Texas Legislature 2019

Texas passes bill banning cities from partnering with Planned Parenthood on any services

The bill would prohibit such partnerships, even for services not related to abortions. Abortion rights advocates worry that the bill's broad language could even halt privately funded programs held on government property.

Planned Parenthood advocates rally outside of the Capitol.
Planned Parenthood advocates rally outside of the Capitol.  Juan Figueroa/The Texas Tribune

The 86th Legislature runs from Jan. 8 to May 27. From the state budget to health care to education policy — and the politics behind it all — we focus on what Texans need to know about the biennial legislative session.

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One of this session’s biggest anti-abortion bills, which would ban state and local governments from partnering with agencies that perform abortions even if they contract for services not related to the procedure, is headed to the governor’s desk.

The Senate chamber agreed Friday with a change to Senate Bill 22 made in the House chamber. The bill would prohibit the transfer of money to an abortion provider — but it would also bar the transfer of goods, services or anything that offers the provider “something of value derived from state or local tax revenue.” Abortion opponents worry that any money directed to abortion providers could be used to promote the organization in other important ways, like to finance advertisements or open a new clinic. They criticized Planned Parenthood’s $1-per-year rental agreement with the city for its East Austin clinic, which they’ve railed against as an unfair “sweetheart rent deal.”

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“This bill just prevents taxpayer dollars from being used to support or prop up abortion providers,” said state Sen. Donna Campbell, R-New Braunfels, the bill’s author.

But SB 22 has been termed by critics as the “biggest threat to Planned Parenthood this session.” The measure would also apply to an affiliate of an abortion provider, so no Planned Parenthood clinics could partner with local governments — even clinics that don’t provide abortions. Critics of the bill consider it an attack on local control. They think it would prevent people from accessing important nonabortion services like sexually transmitted disease testing and birth control counseling. They say providers like Planned Parenthood are a key part of the health care safety net for low-income residents in a state that has the highest rate of uninsured adults in the country.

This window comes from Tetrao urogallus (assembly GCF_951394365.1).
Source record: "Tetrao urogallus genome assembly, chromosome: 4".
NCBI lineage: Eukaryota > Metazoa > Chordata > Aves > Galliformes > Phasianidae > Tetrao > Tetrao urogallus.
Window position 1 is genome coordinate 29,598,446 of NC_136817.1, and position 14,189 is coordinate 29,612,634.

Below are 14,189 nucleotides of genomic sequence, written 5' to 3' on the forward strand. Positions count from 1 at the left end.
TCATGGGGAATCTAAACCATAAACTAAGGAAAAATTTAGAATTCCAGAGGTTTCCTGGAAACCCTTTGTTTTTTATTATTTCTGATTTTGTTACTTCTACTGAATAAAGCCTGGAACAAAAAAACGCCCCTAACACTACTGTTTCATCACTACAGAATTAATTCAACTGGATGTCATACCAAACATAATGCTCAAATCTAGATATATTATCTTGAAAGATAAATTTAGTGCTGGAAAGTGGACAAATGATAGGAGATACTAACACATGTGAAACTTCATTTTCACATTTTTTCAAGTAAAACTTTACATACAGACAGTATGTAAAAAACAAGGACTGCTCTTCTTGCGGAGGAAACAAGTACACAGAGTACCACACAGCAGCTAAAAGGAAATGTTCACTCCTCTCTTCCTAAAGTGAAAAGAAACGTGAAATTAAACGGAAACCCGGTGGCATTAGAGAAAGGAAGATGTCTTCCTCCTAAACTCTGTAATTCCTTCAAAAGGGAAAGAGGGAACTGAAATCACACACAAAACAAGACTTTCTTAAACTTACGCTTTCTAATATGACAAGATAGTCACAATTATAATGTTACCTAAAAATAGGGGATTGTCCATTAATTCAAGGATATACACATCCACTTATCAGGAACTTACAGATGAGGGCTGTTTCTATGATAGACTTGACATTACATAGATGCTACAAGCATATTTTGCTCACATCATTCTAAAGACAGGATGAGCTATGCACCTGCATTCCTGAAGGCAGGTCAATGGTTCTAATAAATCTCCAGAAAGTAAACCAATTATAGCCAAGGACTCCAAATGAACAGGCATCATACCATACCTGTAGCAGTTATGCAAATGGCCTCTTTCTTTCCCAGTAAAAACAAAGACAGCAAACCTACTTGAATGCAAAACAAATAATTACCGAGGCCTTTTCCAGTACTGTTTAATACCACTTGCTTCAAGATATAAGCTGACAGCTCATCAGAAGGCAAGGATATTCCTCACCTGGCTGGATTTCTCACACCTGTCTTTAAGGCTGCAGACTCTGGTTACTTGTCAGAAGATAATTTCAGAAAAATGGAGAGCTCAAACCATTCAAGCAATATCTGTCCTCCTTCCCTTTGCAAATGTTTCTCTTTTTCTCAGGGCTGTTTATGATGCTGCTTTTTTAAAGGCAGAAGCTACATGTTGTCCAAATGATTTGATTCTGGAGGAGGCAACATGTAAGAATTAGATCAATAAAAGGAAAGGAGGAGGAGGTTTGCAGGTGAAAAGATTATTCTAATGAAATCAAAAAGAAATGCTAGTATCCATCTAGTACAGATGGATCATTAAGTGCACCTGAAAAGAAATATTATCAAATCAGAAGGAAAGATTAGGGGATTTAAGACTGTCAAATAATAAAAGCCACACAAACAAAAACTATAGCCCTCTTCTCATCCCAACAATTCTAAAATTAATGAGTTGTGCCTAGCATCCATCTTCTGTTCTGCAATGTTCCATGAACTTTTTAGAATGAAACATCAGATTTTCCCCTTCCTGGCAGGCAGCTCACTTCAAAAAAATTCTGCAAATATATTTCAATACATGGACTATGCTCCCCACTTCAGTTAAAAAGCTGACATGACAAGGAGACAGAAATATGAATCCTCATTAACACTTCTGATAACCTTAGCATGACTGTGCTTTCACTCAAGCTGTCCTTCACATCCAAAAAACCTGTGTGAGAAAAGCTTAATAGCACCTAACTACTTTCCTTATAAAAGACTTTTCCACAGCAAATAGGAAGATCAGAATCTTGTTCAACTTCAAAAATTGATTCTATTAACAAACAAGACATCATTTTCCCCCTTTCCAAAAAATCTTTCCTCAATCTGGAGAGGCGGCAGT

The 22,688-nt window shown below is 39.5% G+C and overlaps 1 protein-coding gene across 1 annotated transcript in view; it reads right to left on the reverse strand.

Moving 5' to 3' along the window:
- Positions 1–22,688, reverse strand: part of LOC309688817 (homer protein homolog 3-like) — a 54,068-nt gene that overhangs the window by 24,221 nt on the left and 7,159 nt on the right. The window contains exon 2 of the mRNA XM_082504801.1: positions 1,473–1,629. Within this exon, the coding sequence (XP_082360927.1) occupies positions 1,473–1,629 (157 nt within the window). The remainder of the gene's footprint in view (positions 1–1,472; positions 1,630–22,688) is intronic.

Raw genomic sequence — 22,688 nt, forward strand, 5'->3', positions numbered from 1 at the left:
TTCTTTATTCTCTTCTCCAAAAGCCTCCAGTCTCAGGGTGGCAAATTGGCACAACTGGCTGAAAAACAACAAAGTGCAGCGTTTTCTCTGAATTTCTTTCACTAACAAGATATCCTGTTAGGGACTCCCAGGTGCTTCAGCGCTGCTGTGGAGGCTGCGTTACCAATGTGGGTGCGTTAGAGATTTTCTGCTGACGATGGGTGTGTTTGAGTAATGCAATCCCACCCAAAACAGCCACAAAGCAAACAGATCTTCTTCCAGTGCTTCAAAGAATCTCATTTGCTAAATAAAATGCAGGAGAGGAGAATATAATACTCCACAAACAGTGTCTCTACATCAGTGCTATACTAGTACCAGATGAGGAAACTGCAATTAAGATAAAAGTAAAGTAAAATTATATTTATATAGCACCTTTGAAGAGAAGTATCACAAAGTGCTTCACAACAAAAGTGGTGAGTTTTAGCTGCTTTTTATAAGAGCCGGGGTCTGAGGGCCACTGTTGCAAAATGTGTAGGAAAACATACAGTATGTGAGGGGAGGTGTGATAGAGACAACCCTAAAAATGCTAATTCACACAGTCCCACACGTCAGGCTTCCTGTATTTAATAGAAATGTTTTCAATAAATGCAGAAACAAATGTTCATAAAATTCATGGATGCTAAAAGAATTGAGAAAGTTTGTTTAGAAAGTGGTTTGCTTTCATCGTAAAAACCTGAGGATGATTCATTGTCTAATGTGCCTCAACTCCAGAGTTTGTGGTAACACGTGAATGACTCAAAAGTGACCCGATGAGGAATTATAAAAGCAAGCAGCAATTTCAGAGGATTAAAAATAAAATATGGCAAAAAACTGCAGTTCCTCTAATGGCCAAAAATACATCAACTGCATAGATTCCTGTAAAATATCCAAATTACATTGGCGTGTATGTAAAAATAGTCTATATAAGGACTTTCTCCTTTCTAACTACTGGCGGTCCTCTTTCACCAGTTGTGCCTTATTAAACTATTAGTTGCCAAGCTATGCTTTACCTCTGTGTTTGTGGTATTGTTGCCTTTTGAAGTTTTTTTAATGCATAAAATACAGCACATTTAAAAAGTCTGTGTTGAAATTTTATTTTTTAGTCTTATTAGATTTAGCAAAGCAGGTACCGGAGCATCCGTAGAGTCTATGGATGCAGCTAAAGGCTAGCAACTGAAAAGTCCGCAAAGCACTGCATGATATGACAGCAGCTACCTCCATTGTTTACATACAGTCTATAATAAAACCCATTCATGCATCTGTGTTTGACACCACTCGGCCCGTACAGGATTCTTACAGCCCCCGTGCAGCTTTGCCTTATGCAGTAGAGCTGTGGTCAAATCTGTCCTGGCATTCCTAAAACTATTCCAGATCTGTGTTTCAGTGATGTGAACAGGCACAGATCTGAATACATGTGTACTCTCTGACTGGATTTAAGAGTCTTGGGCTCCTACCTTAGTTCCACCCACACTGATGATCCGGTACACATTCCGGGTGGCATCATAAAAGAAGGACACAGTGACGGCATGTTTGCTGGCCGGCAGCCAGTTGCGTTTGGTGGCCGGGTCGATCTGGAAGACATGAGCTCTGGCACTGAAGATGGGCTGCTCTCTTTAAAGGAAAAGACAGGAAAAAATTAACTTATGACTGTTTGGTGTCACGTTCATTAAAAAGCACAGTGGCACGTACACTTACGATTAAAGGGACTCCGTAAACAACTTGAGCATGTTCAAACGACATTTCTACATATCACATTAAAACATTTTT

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“It’s sacrificing women and their health to achieve a political agenda by shutting down Planned Parenthood,” said state Rep. Donna Howard, D-Austin

When asked about some of bill’s impacts — like if it would block a local health department from passing out information from Planned Parenthood — Campbell said Friday she did not know the answer.

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In the House, Rep. Jonathan Stickland, R-Bedford, added an amendment that clarifies that the bill would not restrict a city or county from banning abortions. Campbell said the amendment is a “neutral statement … that does absolutely nothing,” so she agreed with his changes. The Senate voted to concur with Stickland’s amendment in a 20-10 vote.

House Bill 16, which would penalize doctors who fail to treat the extremely rare case of infants born alive after failed abortion attempts, is also headed to the governor's desk.

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Meanwhile, other anti-abortion bills failed to meet key deadlines needed to make it to the governors' desk. That includes Senate Bill 2243, which would have required women to get pre-abortion counseling, and Senate Bill 1033, which would have prohibited women from getting the procedure because of a fetus' sex, race or disability. SB 1033 would also have removed the current exception that allows abortions after 20 weeks if the pregnancy is not viable or if the fetus has “severe and irreversible” abnormalities.

Disclosure: Planned Parenthood has been a financial supporter of The Texas Tribune, a nonprofit, nonpartisan news organization that is funded in part by donations from members, foundations and corporate sponsors. Financial supporters play no role in the Tribune's journalism. Find a complete list of them here.